RSocks compromised its victims by brute forcing attacks on various IoT devices as well as smartphones and computers.
Last week, the US Department of Justice announced the takedown of Russian IoT botnet and proxy service for hire RSocks. Working with various European law enforcement agencies, the FBI used undercover purchases of the site’s services to map out its infrastructure and operations.
RSocks compromised its victims by brute forcing attacks on various IoT devices (such as industrial control systems, streaming devices and smart garage door openers), as well as smartphones and computers. In its investigation, the DoJ found thousands of compromised entities, including universities, a TV studio, and various home-based businesses and individual consumers, beginning with investigations based in the San Diego area. By the operators of RSocks own admission, they had collected more than 8 million devices as part of their criminal network, including 1 million mobile IP addresses. The DoJ said it became aware about the botnet in 2017 when it had compromised over 350,000 devices.
RSocks made it very easy for other criminals to purchase a range of IP addresses. They ran a web-based storefront where users could rent address pools for a period of time (from days to months) at prices starting from $30 a day for 2,000 addresses. Just another small business — not!
We’ve written about criminal uses of proxy services before, but as a refresher, they have legit uses to provide a range of IP addresses as a way to bypass censorship or geo-blocked content. Many businesses make use of reverse proxies as a way of securing their remote offices too. The RSocks enterprise was used as a mechanism to penetrate networks and distribute malware that could be used in credential stuffing attacks or sending phishing attacks. Basically, anything a hacker could cook up that required a bunch of endpoints to control for their nefarious purposes.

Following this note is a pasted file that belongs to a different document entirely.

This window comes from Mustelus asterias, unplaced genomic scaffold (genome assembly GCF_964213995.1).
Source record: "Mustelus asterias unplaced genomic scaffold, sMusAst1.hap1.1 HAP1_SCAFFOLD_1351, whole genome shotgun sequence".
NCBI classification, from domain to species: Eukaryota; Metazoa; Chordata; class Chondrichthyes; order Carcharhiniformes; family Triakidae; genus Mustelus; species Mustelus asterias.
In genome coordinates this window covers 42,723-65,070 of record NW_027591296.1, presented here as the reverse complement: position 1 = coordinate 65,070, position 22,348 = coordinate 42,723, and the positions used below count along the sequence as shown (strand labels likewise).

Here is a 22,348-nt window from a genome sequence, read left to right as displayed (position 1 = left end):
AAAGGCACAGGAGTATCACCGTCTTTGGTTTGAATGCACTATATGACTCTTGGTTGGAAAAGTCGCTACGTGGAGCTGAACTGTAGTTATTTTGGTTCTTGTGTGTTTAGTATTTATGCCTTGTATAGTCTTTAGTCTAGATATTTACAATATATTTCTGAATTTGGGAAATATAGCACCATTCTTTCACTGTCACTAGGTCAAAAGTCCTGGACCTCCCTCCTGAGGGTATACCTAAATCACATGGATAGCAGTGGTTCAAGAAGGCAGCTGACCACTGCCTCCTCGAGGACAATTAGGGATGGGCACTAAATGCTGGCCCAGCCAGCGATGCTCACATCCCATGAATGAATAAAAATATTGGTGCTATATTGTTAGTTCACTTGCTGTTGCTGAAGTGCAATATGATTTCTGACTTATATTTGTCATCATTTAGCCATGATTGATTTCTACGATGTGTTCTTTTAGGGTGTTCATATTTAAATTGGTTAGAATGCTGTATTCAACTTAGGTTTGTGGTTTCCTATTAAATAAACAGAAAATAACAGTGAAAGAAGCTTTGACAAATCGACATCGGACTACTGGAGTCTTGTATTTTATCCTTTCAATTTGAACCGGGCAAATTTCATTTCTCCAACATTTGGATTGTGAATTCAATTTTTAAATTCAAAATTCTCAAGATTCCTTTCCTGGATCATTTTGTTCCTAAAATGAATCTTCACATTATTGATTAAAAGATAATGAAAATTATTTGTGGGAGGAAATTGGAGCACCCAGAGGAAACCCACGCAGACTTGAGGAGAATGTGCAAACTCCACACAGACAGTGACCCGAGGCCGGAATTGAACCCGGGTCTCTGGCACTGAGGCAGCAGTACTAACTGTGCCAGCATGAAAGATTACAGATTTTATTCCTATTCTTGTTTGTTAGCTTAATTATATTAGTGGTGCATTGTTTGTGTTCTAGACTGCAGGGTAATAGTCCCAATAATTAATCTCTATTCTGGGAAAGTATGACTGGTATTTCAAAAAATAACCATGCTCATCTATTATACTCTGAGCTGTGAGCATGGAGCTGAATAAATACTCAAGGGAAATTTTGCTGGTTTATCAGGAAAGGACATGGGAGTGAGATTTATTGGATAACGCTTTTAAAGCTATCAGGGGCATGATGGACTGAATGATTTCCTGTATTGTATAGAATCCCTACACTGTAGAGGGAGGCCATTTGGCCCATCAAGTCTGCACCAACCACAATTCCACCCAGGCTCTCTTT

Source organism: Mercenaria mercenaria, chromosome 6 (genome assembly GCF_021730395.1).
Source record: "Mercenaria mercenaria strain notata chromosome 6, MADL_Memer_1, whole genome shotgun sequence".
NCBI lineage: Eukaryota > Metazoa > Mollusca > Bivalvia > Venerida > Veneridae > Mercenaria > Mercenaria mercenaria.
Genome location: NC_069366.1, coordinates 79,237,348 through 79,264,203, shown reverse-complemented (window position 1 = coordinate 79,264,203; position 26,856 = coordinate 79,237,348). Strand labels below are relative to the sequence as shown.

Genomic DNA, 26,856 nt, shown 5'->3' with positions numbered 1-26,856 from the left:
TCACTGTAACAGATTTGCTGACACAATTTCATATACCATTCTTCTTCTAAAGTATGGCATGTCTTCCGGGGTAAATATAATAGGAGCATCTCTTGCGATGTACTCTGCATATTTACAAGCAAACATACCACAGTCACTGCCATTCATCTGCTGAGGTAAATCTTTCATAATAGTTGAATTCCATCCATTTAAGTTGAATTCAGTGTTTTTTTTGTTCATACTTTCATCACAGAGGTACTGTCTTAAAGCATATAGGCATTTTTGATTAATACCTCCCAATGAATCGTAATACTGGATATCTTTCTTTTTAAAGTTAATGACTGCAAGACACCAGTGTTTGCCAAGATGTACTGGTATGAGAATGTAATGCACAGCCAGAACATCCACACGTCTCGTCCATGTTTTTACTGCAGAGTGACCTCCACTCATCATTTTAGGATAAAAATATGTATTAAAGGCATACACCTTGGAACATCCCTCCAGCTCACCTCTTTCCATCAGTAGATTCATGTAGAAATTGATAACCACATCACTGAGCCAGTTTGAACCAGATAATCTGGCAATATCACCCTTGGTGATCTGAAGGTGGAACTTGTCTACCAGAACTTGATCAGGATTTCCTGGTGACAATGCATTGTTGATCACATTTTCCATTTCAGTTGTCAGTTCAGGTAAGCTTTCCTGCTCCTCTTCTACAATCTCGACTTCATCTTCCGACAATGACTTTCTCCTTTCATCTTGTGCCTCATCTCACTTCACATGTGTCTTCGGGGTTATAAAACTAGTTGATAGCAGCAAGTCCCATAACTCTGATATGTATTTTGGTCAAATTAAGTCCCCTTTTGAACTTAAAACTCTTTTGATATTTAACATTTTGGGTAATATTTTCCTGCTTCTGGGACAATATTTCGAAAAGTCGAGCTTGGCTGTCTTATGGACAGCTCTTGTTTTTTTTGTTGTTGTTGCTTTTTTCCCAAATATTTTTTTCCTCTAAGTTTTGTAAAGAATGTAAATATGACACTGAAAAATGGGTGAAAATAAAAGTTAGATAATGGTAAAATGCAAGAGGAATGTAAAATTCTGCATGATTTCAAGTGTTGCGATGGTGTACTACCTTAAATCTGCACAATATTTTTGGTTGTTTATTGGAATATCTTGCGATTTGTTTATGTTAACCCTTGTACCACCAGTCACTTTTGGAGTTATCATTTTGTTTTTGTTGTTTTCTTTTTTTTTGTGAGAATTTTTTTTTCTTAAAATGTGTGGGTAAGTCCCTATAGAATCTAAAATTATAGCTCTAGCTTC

The RSocks botnet isn’t the first (Russian or otherwise) botnet to be taken down. Earlier this year, another FBI operation disrupted the botnet known as Cyclops Blink. This was operated by a group of hackers working for Russia’s GRU, the country’s military intelligence unit. And fortunately, there have been numerous other botnet takedowns over the years, such as Trickbot back in 2020, Geost botnet in 2019 and the Hide ‘N Seek botnet in 2018. What is noteworthy about RSocks is how long it has operated and the sheer size of its network. Other notable botnets taken down by private parties include Gluteba (taken down by Google in 2021) and Necurs (taken down by Microsoft in 2020), which at the time had collected 9 million computers under its control.
Brian Krebs investigated the origins of RSocks and found 35-year-old Denis Kloster as possibly the individual who is responsible for the botnet as well as running one of the largest Russian-based criminal forums. Krebs also claims that the botnet has been in operation since 2014, when he found mention of it on multiple Russian-language cybercrime forums.
That is hard to say. Certainly, if you notice your computer is busy when it should be idle or connecting to things that it shouldn’t, that could be a sign it is infected and under someone’s control. But it could be caused by badly-behaving software too. One way to determine this is to make use of Avast BreachGuard to determine if your personal information has been part of any data breach.
There's no magic bullet for stopping crime-based botnets because it is easy for criminals to create and scale up these botnets with all sorts of compromised devices.
However, you should follow some of these basics:
Also, you should examine all your gear – including routers and other IoT devices – and turn off SSH access if you aren’t using it or change it to a non-standard port if you are. If you can employ MFA to protect your login credentials, you should, as we have mentioned many times before.
If you're in the market for a new ISP, make sure you vet them by searching on ISPs that have been used by criminals in the past and steer clear of them. You should also identify all your IoT gear and then change default logins on all devices if you can.
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